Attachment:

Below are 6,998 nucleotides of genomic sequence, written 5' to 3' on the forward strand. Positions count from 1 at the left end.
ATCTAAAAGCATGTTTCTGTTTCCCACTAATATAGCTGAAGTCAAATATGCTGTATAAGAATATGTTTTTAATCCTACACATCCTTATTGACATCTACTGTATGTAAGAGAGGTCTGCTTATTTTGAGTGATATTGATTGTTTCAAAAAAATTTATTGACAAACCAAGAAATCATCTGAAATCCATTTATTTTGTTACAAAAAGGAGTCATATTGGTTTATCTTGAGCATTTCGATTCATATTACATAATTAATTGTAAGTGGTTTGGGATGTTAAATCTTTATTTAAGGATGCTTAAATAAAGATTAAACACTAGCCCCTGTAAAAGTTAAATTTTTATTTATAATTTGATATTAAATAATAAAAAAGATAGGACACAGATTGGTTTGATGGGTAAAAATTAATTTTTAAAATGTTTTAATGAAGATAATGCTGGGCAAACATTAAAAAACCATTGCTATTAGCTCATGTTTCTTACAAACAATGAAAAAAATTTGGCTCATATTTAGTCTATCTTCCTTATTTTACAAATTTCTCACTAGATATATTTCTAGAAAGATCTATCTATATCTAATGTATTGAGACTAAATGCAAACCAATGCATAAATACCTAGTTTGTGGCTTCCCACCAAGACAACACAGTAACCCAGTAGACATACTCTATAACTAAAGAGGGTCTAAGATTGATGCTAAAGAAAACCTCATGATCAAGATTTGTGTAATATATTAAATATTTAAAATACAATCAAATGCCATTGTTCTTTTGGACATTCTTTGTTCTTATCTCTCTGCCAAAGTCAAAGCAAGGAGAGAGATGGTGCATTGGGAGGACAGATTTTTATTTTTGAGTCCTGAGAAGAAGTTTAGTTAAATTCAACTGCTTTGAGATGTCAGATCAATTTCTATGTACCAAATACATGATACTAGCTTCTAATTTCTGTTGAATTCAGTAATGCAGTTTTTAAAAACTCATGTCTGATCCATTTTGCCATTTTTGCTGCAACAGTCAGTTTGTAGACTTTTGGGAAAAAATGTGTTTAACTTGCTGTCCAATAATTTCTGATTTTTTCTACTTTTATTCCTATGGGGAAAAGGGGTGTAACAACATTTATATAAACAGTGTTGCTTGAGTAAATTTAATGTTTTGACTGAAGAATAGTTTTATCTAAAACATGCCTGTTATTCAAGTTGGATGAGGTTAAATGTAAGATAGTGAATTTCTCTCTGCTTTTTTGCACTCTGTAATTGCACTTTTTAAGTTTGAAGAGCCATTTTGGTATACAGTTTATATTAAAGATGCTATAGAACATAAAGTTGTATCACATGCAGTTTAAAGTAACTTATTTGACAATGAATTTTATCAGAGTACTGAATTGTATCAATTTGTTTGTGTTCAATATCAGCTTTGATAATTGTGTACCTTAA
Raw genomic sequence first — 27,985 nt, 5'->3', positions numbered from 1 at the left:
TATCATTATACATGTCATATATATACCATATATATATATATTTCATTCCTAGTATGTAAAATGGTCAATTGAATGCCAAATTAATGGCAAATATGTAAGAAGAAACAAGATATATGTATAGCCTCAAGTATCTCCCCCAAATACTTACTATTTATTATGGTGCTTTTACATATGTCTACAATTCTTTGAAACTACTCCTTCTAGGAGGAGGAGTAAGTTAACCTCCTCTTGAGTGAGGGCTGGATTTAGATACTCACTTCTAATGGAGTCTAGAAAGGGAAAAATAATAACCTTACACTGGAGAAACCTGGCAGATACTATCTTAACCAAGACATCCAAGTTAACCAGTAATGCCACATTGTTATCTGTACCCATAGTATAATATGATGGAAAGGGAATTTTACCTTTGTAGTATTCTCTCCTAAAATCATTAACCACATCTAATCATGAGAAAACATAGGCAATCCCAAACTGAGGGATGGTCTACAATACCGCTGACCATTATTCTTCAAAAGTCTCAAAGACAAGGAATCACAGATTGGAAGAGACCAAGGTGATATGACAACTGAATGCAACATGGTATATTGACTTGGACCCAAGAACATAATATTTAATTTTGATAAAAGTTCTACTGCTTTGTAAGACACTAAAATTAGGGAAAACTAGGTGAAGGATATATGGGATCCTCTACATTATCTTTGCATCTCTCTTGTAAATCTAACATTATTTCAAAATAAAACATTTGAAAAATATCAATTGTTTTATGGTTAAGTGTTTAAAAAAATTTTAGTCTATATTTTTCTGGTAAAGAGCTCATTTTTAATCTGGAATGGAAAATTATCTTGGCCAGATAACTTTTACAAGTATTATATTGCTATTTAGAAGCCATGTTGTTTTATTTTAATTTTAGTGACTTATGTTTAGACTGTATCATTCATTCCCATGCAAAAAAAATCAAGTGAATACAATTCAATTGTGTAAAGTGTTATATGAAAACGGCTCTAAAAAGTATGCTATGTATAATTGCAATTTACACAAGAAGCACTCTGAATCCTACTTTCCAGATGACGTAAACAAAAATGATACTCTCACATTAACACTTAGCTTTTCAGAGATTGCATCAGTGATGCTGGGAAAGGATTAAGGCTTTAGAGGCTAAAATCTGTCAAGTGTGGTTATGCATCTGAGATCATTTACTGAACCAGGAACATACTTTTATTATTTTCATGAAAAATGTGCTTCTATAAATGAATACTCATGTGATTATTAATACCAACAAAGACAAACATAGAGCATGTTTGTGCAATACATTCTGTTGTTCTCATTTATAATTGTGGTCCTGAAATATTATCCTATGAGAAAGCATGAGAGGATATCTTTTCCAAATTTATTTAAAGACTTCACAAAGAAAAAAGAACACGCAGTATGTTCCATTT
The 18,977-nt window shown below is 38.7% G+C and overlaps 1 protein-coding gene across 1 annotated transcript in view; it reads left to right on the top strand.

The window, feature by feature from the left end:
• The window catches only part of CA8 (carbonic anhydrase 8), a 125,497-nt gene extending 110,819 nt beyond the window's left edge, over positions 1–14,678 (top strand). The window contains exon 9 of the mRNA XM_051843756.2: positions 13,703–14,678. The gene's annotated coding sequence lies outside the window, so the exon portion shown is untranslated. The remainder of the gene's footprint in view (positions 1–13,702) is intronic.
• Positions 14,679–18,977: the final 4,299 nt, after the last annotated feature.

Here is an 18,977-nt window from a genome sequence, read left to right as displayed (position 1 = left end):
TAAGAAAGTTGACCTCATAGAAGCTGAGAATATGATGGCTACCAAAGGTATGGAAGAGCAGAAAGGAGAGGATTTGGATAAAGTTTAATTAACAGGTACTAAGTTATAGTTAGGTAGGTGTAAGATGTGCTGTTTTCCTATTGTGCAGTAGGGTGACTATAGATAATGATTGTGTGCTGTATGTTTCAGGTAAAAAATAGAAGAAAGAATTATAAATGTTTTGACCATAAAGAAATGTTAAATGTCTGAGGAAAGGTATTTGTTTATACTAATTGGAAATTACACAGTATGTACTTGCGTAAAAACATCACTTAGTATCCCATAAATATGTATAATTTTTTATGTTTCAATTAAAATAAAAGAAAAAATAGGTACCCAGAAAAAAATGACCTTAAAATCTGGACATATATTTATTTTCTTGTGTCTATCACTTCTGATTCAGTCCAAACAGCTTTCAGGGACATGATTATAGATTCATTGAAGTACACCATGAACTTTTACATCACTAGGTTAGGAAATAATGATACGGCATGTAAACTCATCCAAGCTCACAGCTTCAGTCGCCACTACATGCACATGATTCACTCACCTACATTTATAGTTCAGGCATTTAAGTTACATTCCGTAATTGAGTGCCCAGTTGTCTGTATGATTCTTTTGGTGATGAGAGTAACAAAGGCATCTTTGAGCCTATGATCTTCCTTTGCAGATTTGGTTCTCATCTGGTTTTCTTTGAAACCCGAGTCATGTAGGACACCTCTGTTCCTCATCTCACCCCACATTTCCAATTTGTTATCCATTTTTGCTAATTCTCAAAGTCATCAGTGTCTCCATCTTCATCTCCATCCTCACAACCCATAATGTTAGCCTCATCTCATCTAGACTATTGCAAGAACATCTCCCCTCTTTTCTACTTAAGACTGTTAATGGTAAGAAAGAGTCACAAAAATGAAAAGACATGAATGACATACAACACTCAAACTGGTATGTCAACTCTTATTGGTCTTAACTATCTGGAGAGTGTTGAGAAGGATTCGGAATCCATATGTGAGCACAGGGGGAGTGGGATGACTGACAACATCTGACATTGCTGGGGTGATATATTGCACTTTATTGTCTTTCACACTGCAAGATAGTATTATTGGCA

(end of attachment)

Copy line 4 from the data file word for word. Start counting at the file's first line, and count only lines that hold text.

TATCATTATACATGTCATATATATACCATATATATATATATTTCATTCCTAGTATGTAAAATGGTCAATTGAATGCCAAATTAATGGCAAATATGTAAGAAGAAACAAGATATATGTATAGCCTCAAGTATCTCCCCCAAATACTTACTATTTATTATGGTGCTTTTACATATGTCTACAATTCTTTGAAACTACTCCTTCTAGGAGGAGGAGTAAGTTAACCTCCTCTTGAGTGAGGGCTGGATTTAGATACTCACTTCTAATGGAGTCTAGAAAGGGAAAAATAATAACCTTACACTGGAGAAACCTGGCAGATACTATCTTAACCAAGACATCCAAGTTAACCAGTAATGCCACATTGTTATCTGTACCCATAGTATAATATGATGGAAAGGGAATTTTACCTTTGTAGTATTCTCTCCTAAAATCATTAACCACATCTAATCATGAGAAAACATAGGCAATCCCAAACTGAGGGATGGTCTACAATACCGCTGACCATTATTCTTCAAAAGTCTCAAAGACAAGGAATCACAGATTGGAAGAGACCAAGGTGATATGACAACTGAATGCAACATGGTATATTGACTTGGACCCAAGAACATAATATTTAATTTTGATAAAAGTTCTACTGCTTTGTAAGACACTAAAATTAGGGAAAACTAGGTGAAGGATATATGGGATCCTCTACATTATCTTTGCATCTCTCTTGTAAATCTAACATTATTTCAAAATAAAACATTTGAAAAATATCAATTGTTTTATGGTTAAGTGTTTAAAAAAATTTTAGTCTATATTTTTCTGGTAAAGAGCTCATTTTTAATCTGGAATGGAAAATTATCTTGGCCAGATAACTTTTACAAGTATTATATTGCTATTTAGAAGCCATGTTGTTTTATTTTAATTTTAGTGACTTATGTTTAGACTGTATCATTCATTCCCATGCAAAAAAAATCAAGTGAATACAATTCAATTGTGTAAAGTGTTATATGAAAACGGCTCTAAAAAGTATGCTATGTATAATTGCAATTTACACAAGAAGCACTCTGAATCCTACTTTCCAGATGACGTAAACAAAAATGATACTCTCACATTAACACTTAGCTTTTCAGAGATTGCATCAGTGATGCTGGGAAAGGATTAAGGCTTTAGAGGCTAAAATCTGTCAAGTGTGGTTATGCATCTGAGATCATTTACTGAACCAGGAACATACTTTTATTATTTTCATGAAAAATGTGCTTCTATAAATGAATACTCATGTGATTATTAATACCAACAAAGACAAACATAGAGCATGTTTGTGCAATACATTCTGTTGTTCTCATTTATAATTGTGGTCCTGAAATATTATCCTATGAGAAAGCATGAGAGGATATCTTTTCCAAATTTATTTAAAGACTTCACAAAGAAAAAAGAACACGCAGTATGTTCCATTT